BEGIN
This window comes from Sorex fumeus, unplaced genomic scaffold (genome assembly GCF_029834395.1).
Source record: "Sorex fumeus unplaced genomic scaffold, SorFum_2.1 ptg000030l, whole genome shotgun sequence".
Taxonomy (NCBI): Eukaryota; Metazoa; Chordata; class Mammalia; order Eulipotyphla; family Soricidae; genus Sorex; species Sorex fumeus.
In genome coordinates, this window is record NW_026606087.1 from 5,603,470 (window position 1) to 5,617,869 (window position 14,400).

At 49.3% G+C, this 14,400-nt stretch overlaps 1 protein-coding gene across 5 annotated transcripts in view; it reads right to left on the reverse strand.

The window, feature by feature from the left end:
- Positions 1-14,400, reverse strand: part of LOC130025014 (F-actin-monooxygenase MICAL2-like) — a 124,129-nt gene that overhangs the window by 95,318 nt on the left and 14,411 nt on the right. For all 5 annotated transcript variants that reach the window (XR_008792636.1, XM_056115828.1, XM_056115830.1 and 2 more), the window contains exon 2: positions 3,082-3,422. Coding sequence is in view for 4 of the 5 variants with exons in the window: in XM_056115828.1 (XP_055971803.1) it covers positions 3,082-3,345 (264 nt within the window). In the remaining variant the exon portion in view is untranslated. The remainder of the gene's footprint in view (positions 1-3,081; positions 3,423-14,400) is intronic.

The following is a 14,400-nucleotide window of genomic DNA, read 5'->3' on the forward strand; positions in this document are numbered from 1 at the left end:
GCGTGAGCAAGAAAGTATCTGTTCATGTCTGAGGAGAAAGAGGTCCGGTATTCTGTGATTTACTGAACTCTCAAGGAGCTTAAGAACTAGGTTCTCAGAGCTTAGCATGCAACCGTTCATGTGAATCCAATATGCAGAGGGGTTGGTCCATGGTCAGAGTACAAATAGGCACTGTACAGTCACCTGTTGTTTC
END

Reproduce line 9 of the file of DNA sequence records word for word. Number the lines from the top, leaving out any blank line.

GCGTGAGCAAGAAAGTATCTGTTCATGTCTGAGGAGAAAGAGGTCCGGTATTCTGTGATTTACTGAACTCTCAAGGAGCTTAAGAACTAGGTTCTCAGAGCTTAGCATGCAACCGTTCATGTGAATCCAATATGCAGAGGGGTTGGTCCATGGTCAGAGTACAAATAGGCACTGTACAGTCACCTGTTGTTTC